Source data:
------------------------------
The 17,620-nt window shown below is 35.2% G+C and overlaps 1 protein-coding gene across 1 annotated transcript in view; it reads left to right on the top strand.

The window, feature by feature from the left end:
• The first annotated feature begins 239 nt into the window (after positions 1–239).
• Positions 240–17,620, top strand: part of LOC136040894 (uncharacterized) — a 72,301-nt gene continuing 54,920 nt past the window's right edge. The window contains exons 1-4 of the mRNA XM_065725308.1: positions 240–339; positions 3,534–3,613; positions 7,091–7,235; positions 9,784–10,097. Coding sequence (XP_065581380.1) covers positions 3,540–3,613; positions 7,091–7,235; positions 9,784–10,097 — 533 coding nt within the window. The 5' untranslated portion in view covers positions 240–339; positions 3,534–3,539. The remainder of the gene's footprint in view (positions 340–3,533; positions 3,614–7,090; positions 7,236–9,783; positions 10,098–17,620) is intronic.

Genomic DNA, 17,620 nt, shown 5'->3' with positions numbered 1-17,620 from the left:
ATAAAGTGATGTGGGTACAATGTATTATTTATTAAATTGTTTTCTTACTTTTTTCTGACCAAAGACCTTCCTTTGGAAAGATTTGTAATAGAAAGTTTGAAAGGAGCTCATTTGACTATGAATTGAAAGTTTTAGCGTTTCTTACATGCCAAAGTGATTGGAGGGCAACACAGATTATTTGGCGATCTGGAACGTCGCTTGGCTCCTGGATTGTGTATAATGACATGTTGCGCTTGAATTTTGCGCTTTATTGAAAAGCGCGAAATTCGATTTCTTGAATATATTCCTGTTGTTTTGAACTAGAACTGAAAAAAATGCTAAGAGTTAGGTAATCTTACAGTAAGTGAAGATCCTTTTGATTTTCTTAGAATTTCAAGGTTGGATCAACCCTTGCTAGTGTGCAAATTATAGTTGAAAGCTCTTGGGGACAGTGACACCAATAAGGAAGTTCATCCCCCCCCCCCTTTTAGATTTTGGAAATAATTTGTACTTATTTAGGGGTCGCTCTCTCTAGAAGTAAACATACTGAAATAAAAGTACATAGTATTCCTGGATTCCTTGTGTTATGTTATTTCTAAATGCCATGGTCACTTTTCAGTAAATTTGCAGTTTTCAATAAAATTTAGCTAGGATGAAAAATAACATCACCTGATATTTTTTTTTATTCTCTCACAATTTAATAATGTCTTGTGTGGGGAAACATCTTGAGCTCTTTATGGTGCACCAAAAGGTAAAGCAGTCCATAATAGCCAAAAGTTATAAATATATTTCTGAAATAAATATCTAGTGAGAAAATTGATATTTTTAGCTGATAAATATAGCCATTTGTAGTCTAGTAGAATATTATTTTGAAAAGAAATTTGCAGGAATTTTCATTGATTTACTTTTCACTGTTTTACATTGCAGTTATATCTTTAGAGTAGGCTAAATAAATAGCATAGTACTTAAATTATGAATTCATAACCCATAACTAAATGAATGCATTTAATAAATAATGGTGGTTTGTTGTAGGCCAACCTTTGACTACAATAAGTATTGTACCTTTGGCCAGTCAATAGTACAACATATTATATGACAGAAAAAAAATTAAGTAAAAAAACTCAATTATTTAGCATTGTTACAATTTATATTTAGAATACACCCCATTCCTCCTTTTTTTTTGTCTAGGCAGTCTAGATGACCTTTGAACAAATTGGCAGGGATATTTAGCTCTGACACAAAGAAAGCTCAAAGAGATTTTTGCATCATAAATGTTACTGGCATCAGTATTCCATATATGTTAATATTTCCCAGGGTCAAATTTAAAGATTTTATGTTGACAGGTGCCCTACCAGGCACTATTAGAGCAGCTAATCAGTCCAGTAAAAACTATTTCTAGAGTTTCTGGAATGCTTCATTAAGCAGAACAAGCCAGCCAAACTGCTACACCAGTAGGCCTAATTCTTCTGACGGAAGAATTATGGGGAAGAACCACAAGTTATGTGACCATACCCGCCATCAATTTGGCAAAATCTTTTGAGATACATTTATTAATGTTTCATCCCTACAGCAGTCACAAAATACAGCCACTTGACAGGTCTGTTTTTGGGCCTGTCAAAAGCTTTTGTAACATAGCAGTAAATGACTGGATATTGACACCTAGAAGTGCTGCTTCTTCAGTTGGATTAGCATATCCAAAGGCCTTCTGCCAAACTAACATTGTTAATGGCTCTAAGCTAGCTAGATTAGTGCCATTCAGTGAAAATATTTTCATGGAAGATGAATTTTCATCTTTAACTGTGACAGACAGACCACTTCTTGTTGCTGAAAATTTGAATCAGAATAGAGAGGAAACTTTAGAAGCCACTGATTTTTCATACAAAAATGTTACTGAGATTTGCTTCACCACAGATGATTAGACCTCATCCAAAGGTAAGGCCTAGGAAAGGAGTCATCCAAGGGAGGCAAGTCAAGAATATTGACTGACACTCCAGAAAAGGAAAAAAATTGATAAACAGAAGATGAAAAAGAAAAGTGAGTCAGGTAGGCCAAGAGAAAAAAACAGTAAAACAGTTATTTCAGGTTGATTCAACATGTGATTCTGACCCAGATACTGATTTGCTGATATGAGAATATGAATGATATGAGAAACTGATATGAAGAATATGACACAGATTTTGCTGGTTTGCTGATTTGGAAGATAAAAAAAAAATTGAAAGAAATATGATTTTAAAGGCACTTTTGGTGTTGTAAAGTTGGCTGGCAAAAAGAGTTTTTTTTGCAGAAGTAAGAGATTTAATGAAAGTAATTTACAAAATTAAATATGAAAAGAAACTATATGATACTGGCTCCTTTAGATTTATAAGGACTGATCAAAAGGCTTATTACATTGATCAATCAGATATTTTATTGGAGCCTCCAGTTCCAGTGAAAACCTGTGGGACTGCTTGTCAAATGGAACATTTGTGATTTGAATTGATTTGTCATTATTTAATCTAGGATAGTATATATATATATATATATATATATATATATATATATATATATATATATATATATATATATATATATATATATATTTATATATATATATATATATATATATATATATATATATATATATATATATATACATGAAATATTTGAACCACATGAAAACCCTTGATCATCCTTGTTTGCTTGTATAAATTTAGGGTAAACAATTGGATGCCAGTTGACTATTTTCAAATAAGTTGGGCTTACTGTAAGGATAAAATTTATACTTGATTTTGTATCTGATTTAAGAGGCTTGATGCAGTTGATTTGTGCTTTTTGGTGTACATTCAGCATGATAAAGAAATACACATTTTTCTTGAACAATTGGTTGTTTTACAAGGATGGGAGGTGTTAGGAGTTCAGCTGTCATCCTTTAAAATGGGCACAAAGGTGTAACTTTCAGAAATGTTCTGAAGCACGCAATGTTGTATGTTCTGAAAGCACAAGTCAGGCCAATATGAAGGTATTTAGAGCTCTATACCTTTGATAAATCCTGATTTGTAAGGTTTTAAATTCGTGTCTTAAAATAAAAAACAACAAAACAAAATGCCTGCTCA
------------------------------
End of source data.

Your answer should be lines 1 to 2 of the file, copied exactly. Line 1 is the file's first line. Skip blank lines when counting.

The 17,620-nt window shown below is 35.2% G+C and overlaps 1 protein-coding gene across 1 annotated transcript in view; it reads left to right on the top strand.

The window, feature by feature from the left end: